(AP) -- At a north London gym on a recent evening, Claire Palmer was busy pounding her gloved fists into a punching bag.
To raise money and get fit, Palmer is trying all 30 Olympic and Paralympic sports in the next year - and boxing is on this month's schedule. Palmer, 29, is taking part in the Gold Challenge, a charity trying to get people more active by the time the 2012 Olympics roll into town.
She admits the program is a hard sell to many Londoners: Britain has the fattest population in Western Europe, with about half of all Britons overweight. Physical activity levels have largely stagnated in recent years.
"For a lot of people, it's very easy to make excuses about why you can't exercise," she said. "I think it's fantastic the Olympics are coming, but not everyone thinks that."
That's something British officials are finding out. When London was awarded the 2012 Games, the government promised it would get 2 million more people physically active by the time the Olympic torch is lit.
With fewer than 500 days to go, that looks highly unlikely.
"Based on the current figures, the target will be met sometime around 2023," said Mike Weed, director of the Centre for Sport, Physical Education and Activity Research at Canterbury Christ Church University. According to national exercise surveys, only about 127,000 more people have become more physically active since 2007.
British officials insist the goal can be reached. Sebastian Coe, chairman of the London 2012 Games, said the problem may be that they are not collecting the right kind of information to prove their goal is being met.
Last week, an independent watchdog said it may be impossible to prove if the 2012 Games improves the health of city residents. The group said there is insufficient data on the current level of Londoners' physical activity levels and called the government's efforts "a major lost opportunity."
Still, Coe said three dozen Olympic sponsors have gotten about 750,000 British children to play sports after last year's Summer Youth Olympics in Singapore.
He thinks the Olympics will motivate people to get off the couch, though acknowledged the promise to get 2 million more people active is "one of the toughest legacies to get to."
Some experts say the pledge should never have been made.
"It's naive to think that by promoting Olympic champions, people will be inspired," said Emmanuel Stamatakis, an exercise specialist at University College London. He said evidence shows watching elite athletes actually discourages most fans. "People think if they can't play football like David Beckham, why should they bother kicking a ball at all?"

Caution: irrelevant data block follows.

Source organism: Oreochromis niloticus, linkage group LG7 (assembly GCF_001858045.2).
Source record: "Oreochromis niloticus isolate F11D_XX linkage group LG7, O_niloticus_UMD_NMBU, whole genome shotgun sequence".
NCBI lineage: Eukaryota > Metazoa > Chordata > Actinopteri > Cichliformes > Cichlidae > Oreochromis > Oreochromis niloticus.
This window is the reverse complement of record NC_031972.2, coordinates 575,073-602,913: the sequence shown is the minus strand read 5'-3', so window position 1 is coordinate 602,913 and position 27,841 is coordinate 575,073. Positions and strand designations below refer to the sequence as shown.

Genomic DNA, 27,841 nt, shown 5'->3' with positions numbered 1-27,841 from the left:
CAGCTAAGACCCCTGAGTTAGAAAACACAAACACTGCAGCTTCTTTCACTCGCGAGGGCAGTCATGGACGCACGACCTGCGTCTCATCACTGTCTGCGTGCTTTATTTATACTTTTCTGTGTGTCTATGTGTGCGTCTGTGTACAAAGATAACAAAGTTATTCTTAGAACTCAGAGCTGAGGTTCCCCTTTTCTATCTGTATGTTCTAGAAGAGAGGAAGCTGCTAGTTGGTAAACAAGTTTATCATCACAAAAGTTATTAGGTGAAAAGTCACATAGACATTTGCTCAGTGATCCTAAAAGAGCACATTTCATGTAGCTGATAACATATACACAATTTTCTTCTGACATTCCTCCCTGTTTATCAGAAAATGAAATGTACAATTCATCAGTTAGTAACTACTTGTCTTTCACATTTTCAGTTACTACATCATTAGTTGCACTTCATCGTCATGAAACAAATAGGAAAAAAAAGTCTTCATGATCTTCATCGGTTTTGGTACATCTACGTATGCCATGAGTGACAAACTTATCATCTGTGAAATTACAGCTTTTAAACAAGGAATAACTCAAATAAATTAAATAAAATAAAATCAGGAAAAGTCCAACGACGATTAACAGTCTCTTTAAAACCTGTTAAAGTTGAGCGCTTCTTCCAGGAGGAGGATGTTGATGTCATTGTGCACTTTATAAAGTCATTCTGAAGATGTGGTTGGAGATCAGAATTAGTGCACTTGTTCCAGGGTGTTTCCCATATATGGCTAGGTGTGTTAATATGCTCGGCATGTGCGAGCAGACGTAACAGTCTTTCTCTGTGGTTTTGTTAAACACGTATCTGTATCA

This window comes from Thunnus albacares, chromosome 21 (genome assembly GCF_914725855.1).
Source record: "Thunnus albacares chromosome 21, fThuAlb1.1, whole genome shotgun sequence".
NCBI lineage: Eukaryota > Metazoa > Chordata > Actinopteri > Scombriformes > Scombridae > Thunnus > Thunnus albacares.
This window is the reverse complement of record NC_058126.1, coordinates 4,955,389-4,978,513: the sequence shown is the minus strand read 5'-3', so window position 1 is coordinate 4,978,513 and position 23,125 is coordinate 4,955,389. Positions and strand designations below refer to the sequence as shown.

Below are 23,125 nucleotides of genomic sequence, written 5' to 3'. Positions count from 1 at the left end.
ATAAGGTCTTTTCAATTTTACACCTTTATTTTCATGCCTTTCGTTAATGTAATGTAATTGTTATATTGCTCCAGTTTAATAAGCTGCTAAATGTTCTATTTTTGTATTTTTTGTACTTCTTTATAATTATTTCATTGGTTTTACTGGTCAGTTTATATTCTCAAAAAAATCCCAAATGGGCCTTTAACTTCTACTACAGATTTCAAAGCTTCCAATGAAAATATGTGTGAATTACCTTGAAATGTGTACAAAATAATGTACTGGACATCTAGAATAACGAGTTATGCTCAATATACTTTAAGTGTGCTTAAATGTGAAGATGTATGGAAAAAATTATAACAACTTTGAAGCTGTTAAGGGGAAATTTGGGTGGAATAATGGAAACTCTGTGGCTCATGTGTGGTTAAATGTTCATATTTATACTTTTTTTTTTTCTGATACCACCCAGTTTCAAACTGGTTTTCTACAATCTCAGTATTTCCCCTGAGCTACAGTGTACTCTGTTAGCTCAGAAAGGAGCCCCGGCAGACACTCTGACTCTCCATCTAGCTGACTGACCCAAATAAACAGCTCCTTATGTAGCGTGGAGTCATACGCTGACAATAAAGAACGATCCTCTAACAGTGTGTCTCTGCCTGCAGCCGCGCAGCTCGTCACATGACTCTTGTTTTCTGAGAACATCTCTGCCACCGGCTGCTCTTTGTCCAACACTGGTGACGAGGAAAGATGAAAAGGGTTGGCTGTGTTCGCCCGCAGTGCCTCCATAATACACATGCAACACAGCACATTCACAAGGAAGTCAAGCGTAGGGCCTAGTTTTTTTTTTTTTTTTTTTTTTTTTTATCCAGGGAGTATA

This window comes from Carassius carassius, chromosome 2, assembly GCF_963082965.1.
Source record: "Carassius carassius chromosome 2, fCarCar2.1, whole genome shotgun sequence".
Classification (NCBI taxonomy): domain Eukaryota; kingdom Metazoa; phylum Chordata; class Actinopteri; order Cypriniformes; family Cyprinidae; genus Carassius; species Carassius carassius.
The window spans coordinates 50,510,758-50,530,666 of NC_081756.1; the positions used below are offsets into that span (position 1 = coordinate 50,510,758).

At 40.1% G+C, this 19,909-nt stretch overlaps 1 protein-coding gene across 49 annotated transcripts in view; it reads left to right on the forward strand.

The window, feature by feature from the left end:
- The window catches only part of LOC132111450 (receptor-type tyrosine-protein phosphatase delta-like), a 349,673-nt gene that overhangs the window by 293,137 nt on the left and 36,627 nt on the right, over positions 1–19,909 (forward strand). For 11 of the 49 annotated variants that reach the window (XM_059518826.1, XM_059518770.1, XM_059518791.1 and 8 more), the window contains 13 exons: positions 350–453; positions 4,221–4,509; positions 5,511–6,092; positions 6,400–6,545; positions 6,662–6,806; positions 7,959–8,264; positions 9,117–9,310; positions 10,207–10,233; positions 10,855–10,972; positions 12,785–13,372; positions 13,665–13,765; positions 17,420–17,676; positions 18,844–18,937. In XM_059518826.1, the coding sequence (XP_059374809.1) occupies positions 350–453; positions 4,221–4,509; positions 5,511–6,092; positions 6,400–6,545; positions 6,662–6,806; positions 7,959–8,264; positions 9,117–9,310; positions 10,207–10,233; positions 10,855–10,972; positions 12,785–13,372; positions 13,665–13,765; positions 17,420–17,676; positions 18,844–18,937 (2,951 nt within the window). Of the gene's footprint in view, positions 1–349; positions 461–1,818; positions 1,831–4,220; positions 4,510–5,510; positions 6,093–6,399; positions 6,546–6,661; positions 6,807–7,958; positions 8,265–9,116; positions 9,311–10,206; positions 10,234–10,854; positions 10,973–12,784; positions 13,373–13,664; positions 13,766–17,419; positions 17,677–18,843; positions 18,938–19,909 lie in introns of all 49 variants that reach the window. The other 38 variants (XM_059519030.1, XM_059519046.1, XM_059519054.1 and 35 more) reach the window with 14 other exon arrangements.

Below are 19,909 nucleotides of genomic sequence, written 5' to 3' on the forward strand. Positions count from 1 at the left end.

There is little data to prove cities that host major sports events have higher fitness levels afterwards. After the 2002 Commonwealth Games in Manchester, officials found the numbers of people exercising actually fell.
Some experts said part of the 9.3 billion pounds ($15 billion) spent on on London's Olympic venues might have been better spent building facilities everyone could use.
"Having an Olympic running track is great for elite athletes, but if you're trying to get children involved in sport, that might not be the best approach," said Gerry McCartney, a public health expert at the Medical Research Council in Glasgow. "You could have a greater number of community swimming pools for the cost of one elite pool," he said.
"The people who get inspired to exercise by the Olympics are the ones who are already exercising," McCartney said. "They may try new sports, but they don't necessarily increase the total amount of sport they do."
Experts said without big government initiatives and drastic action, it may already be too late to get enough people moving in time to reach the 2 million target by 2012.
Faced with spiraling costs and climbing out of an economic recession that mean even the British Olympic team is running out of money, the government also axed a popular free swimming program across London last year tied to the 2012 physical activity initiative.
Dan Thompson, who founded the Gold Challenge charity, says he hopes to get 100,000 people across Britain trying Olympic sports by next year. The charity is part of the government's mass participation legacy of the 2012 Games, though only 700 people have signed up since it began in November.
At the recent boxing session organized by Gold Challenge, most of the aspiring fighters either worked for the charity or had some other connection to it.
Palmer said the Olympics was not the program's only appeal. Since she began trying Olympic sports last April, she has lost more than 40 pounds and hopes to raise at least 5,000 pounds (US$8,066) for charity.
"It's not like I think I could be Usain Bolt (the Olympic gold medallist sprinter), but I have found some sports I would like to continue," she said, citing taekwondo and fencing.
But she isn't looking forward to all of it. "I'm dreading the diving, particularly if we have to do it from 10 metres," she said. "I'm really quite worried about hitting the water from that height."
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